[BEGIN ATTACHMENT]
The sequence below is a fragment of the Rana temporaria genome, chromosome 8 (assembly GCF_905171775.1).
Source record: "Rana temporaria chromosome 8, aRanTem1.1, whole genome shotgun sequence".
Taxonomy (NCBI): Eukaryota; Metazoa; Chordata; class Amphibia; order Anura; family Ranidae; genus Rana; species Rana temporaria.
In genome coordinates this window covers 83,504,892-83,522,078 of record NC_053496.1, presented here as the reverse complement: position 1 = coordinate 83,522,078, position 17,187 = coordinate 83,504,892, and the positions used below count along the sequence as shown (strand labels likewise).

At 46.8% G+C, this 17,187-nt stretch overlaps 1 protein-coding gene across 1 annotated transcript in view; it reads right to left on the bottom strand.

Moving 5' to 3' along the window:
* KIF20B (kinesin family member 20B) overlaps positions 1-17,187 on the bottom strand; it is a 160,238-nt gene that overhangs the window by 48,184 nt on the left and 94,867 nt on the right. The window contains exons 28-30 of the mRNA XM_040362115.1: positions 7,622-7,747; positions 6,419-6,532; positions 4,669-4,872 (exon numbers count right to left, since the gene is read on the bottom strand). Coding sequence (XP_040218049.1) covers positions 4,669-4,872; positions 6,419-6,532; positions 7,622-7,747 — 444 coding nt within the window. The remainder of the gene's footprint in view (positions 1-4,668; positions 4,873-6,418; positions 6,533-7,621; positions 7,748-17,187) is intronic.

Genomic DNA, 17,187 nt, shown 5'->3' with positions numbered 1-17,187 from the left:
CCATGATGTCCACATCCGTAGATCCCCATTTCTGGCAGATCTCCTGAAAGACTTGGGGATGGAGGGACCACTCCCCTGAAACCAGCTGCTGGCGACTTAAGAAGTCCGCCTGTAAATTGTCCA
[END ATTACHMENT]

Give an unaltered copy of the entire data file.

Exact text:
The sequence below is a fragment of the Rana temporaria genome, chromosome 8 (assembly GCF_905171775.1).
Source record: "Rana temporaria chromosome 8, aRanTem1.1, whole genome shotgun sequence".
Taxonomy (NCBI): Eukaryota; Metazoa; Chordata; class Amphibia; order Anura; family Ranidae; genus Rana; species Rana temporaria.
In genome coordinates this window covers 83,504,892-83,522,078 of record NC_053496.1, presented here as the reverse complement: position 1 = coordinate 83,522,078, position 17,187 = coordinate 83,504,892, and the positions used below count along the sequence as shown (strand labels likewise).

At 46.8% G+C, this 17,187-nt stretch overlaps 1 protein-coding gene across 1 annotated transcript in view; it reads right to left on the bottom strand.

Moving 5' to 3' along the window:
* KIF20B (kinesin family member 20B) overlaps positions 1-17,187 on the bottom strand; it is a 160,238-nt gene that overhangs the window by 48,184 nt on the left and 94,867 nt on the right. The window contains exons 28-30 of the mRNA XM_040362115.1: positions 7,622-7,747; positions 6,419-6,532; positions 4,669-4,872 (exon numbers count right to left, since the gene is read on the bottom strand). Coding sequence (XP_040218049.1) covers positions 4,669-4,872; positions 6,419-6,532; positions 7,622-7,747 — 444 coding nt within the window. The remainder of the gene's footprint in view (positions 1-4,668; positions 4,873-6,418; positions 6,533-7,621; positions 7,748-17,187) is intronic.

Genomic DNA, 17,187 nt, shown 5'->3' with positions numbered 1-17,187 from the left:
CCATGATGTCCACATCCGTAGATCCCCATTTCTGGCAGATCTCCTGAAAGACTTGGGGATGGAGGGACCACTCCCCTGAAACCAGCTGCTGGCGACTTAAGAAGTCCGCCTGTAAATTGTCCA